In every corner of the art world, there are salacious tales of petty arguments, long-held feuds, squabbles and fiascos. Whether it’s actors who vow never to work together again or singers with a spotlight-sized axe to grind, it not only doesn’t surprise the public anymore, it actually makes for good media fodder.
Perhaps for too long, we’ve thought authors could be better than that. After all, these aren’t some industry-made, navel-baring pop star hurling Twitter insults at her competing clone. Authors are educated, worldly, and carry the weight of literary prestige with them…right?
Not so much, as it turns out. Two headline-grabbing events have occurred in the publishing world within days of each other, and they clearly demonstrate that Authors Behaving Badly isn’t limited to any single genre or publishing avenue.
The first involves a debut novelist who apparently thought the #cockygate scandal was a good career move, while simultaneously having no one in her life to protect her from the galactically stupid idea of accusing a 200-book-author of plagiarism. There are a couple of fun facts that Tomi Adeyemi probably should have been told about before she accused Nora Roberts on Twitter of stealing the title of her book, Children of Blood and Bone:
- First, you can’t copyright a title, ergo, it’s not plagiarism to use something similar or even identical.
- Second, Roberts’ book Of Blood and Bone was submitted to her publisher well before Adeyemi’s book.
- Third, Laini Taylor might want a few words with Adeyemi since her Daughter of Smoke and Bone trilogy was released in 2011.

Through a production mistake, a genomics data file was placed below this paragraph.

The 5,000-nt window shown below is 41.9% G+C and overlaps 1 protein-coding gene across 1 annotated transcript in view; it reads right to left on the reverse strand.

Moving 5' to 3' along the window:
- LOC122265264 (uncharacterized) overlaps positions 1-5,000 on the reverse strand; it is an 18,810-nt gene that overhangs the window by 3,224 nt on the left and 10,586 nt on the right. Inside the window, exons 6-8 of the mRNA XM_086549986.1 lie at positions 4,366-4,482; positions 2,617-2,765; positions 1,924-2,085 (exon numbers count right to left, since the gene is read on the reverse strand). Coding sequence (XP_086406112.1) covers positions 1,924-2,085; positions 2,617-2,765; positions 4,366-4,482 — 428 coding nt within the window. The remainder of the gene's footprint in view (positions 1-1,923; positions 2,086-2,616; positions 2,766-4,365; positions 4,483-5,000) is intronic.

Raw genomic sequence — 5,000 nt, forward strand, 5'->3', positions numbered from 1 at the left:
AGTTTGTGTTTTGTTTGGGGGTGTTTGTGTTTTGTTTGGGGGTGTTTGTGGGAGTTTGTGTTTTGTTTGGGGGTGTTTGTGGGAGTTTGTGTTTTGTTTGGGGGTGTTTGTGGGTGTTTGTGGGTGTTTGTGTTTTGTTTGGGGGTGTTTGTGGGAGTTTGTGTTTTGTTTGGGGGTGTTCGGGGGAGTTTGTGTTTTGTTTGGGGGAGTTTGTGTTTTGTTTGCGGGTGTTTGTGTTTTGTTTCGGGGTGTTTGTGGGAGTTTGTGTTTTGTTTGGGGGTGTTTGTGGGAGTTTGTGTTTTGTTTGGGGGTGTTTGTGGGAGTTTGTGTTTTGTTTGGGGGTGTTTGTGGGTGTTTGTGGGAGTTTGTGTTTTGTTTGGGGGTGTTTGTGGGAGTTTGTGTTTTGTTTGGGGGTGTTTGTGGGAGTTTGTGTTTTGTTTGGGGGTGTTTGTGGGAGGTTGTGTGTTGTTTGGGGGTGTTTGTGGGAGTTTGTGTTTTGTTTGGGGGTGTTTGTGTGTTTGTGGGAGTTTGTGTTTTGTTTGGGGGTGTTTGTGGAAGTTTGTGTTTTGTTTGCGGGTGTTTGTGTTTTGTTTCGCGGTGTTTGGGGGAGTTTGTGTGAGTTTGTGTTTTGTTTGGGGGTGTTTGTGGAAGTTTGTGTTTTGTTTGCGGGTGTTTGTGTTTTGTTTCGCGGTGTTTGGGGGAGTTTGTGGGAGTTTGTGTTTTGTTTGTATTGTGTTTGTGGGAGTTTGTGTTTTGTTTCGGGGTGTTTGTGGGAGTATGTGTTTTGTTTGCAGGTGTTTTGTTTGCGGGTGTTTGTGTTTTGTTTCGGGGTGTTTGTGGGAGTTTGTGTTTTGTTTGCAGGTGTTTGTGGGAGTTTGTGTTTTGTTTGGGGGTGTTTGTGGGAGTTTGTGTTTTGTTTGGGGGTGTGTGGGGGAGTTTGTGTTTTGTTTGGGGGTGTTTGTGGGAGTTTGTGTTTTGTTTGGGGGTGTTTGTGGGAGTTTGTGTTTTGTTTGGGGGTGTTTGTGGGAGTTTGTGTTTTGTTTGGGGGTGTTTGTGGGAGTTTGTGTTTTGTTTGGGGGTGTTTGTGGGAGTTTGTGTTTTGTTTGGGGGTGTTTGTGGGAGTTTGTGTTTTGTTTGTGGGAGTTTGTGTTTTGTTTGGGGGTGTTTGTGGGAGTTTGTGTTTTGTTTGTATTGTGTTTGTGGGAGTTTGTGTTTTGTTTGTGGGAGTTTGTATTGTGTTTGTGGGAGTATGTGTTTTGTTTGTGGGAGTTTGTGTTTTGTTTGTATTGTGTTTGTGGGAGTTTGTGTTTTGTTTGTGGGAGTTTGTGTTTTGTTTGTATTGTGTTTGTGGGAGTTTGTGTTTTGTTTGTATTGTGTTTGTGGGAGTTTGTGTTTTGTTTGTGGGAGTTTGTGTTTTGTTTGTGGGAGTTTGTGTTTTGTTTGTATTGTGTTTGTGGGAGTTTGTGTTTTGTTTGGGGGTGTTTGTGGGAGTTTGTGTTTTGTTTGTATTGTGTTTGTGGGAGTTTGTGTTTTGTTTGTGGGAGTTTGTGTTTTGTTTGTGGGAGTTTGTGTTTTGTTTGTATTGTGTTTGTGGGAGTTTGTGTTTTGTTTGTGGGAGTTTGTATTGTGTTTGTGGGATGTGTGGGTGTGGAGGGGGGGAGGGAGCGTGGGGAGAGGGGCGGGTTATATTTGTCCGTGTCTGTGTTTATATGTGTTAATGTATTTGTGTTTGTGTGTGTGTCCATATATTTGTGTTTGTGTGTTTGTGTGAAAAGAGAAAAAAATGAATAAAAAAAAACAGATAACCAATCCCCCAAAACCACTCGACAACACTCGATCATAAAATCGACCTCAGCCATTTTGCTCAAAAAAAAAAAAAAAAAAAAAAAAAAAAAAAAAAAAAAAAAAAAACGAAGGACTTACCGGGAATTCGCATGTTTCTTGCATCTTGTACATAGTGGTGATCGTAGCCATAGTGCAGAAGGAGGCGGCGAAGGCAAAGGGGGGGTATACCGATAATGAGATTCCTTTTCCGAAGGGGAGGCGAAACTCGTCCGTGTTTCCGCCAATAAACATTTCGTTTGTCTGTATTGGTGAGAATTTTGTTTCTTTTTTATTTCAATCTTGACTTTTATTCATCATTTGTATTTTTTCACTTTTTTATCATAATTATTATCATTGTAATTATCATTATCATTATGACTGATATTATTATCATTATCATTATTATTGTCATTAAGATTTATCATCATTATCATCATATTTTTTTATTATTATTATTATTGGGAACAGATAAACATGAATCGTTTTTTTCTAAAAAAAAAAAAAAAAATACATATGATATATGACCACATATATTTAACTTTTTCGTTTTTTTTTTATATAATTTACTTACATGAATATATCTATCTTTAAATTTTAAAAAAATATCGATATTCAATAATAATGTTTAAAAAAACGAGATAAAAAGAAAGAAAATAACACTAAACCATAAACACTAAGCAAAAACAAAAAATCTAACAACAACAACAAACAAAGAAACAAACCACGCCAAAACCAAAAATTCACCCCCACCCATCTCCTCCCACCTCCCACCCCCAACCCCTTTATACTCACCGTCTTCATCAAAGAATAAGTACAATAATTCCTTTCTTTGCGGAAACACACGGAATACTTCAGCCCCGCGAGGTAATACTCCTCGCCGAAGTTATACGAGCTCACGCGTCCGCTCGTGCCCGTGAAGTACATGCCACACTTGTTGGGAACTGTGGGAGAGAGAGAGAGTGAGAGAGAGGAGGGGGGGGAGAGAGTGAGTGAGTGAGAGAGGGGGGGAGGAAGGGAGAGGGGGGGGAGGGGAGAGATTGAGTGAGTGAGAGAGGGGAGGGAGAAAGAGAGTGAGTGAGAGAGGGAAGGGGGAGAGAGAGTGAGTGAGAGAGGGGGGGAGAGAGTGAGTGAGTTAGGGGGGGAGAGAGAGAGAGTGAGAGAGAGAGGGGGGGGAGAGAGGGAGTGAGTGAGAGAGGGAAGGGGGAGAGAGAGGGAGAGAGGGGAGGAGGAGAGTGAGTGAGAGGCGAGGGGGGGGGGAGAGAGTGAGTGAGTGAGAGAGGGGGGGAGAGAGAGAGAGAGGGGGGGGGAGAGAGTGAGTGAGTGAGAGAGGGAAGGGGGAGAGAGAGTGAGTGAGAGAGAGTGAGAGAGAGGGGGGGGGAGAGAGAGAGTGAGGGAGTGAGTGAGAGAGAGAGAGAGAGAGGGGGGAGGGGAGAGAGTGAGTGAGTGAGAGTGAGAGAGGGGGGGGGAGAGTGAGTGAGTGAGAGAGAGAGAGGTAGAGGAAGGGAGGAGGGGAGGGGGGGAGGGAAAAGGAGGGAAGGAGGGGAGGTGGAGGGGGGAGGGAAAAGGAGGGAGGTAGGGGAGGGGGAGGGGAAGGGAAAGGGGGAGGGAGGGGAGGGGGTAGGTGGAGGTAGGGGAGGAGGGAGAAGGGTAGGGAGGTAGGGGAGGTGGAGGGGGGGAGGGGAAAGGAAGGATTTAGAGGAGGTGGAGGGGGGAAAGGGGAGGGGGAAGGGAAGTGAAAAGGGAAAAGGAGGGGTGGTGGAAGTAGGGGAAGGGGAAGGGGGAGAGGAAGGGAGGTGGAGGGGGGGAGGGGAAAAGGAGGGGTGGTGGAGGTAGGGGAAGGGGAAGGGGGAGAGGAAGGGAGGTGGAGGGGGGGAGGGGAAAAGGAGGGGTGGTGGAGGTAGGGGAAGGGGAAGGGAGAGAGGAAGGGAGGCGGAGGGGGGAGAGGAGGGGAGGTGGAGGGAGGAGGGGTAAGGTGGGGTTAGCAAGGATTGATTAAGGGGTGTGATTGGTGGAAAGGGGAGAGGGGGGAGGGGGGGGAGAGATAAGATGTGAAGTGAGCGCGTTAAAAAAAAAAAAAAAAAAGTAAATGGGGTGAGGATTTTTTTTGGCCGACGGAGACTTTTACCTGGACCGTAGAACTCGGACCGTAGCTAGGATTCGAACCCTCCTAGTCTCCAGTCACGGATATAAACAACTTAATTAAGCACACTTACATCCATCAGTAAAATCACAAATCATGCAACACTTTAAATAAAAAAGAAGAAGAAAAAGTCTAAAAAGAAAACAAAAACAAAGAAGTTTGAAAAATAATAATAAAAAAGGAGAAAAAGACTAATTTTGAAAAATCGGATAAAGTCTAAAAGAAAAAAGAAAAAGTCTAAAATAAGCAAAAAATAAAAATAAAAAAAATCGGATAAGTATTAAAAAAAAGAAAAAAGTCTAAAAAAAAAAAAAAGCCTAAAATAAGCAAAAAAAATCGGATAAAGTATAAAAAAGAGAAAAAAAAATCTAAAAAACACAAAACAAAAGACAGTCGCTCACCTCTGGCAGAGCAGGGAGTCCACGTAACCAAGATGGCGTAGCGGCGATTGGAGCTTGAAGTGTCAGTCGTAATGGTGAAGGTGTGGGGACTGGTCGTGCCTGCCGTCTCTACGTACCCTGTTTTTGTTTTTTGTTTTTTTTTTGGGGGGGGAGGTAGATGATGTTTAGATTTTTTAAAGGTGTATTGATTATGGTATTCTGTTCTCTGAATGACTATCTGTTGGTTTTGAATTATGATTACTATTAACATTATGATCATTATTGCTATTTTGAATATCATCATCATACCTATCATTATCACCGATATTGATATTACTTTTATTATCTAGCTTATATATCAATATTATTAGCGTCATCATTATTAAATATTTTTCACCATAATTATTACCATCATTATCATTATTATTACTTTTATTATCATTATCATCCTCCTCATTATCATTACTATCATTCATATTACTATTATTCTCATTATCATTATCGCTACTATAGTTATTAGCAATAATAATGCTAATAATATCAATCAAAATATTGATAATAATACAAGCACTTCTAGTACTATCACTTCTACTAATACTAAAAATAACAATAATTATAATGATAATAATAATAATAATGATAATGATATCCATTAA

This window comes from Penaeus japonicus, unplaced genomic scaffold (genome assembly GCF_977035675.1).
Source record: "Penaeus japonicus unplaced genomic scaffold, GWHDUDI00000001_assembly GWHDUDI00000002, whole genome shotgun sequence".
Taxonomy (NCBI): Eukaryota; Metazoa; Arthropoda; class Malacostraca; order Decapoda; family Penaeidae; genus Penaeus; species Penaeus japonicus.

Google truly is an author’s best friend. Sometimes it helps with research for your work, other times it helps you not make an idiot of yourself on social media.
A more recent occurrence has the internet just as inflamed now that a Pushcart Prize-nominated poet has been accused of multiple instances of plagiarism of other poets’ work. In this case, the “artistic liberty” and “inspiration” and “borrowing” might seem mildly similar, until you start counting up how many lines in Ailey O’Toole’s nominated poem “Gun Metal” borrows from multiple poets.
According to an article on the scandal from Jezebel, Rachel McKibbens has called out O’Toole for the outright word-for-word use of her images from McKibbens’ own work:
McKibbens’s lines read: “Hell-spangled girl / spitting teeth into the sink, / I’d trace the broken / landscape of my body / & find God / within myself.”
Here is O’Toole’s version: “Ramshackle / girl spitting teeth / in the sink. I trace the / foreign topography of / my body, find God / in my skin.” — Jezebel
Other poets have now come forward to say that lines from their works have also been used in O’Toole’s poem. An update to Jezebel’s article, in fact, states that one poet counted thirteen lines of her work in “Gun Metal” alone.
Authors, heed the warning. There’s no better way to destroy a comfortable career than to engage in this kind of behavior. As Faleena Hopkins is now understanding, tantrums and other unseemly author behavior rarely do you any good. Nora Roberts published a thoughtful piece outlining the attacks she faced from Adeyemi’s fan base, and as for O’Toole, her upcoming poetry collection has been cancelled by the publisher. There’s no word yet as to the status of her Pushcart nomination, and her blog has been shuttered for now.